- At least 37 people were killed in Eswatini during weeks of anti-monarchy protests.
- King Mswati III praised the police for their "high work ethic and level of acumen."
- The violence in the country of 1.3 million people sandwiched between South Africa and Mozambique drew international condemnation.
The king of Eswatini, Africa's last absolute monarchy, on Friday praised police who brutally put down last year's pro-democracy demonstrations in which dozens of protesters were killed.
At least 37 people were killed and hundreds injured during weeks of anti-monarchy protests that first erupted in June last year, in the worst unrest to hit the usually peaceful former British colony.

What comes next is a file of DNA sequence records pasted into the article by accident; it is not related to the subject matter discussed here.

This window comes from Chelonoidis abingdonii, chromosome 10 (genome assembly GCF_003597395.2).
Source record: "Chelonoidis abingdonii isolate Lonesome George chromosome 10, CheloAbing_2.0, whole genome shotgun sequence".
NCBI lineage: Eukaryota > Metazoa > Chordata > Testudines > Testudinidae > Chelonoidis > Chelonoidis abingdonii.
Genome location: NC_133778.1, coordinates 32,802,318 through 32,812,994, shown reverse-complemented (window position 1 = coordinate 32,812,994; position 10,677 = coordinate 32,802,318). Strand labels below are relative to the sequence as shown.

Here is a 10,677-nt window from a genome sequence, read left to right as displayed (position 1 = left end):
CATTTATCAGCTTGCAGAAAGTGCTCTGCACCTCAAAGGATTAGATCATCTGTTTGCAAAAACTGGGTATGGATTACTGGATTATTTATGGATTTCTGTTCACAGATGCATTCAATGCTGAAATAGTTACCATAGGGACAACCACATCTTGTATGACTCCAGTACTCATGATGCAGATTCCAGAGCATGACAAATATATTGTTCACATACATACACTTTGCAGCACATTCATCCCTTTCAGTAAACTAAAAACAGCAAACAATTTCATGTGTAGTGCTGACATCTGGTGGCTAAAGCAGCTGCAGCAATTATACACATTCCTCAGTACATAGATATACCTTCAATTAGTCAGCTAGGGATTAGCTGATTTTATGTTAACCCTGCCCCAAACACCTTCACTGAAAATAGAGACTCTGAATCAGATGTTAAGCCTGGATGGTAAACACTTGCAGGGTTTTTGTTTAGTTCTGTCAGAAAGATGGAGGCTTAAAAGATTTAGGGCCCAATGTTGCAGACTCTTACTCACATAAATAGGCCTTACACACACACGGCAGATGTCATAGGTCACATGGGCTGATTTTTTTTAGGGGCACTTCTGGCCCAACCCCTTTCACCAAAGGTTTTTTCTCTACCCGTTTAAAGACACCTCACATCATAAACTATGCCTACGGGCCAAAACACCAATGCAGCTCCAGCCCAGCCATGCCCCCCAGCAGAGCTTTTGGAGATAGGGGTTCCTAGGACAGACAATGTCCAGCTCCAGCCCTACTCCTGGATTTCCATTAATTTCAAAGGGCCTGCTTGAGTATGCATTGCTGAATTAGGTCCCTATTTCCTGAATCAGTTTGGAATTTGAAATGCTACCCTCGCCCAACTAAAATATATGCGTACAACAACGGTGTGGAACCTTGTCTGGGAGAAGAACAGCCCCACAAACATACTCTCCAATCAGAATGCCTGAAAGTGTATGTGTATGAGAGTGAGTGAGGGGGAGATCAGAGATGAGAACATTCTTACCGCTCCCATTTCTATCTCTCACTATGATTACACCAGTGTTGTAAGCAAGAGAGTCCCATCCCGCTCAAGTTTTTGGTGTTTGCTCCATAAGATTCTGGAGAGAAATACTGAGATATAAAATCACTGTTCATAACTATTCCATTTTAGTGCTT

Human Rights Watch put the toll at 46.
In recent weeks, at least four police officers have been killed in what authorities believe are revenge attacks by suspected anti-government activists.
King Mswati III said:
"The high work ethic and level of acumen in your policing approaches should be maintained and continually strengthened," the monarch said, speaking at an event to celebrate the police force in Eswatini, which was formerly known as Swaziland.
Eswatini has traditionally stifled dissent and pro-democracy movements and political parties have been banned in the southern African country since 1973.
Last year's violence in the country of 1.3 million people sandwiched between South Africa and Mozambique drew international condemnation.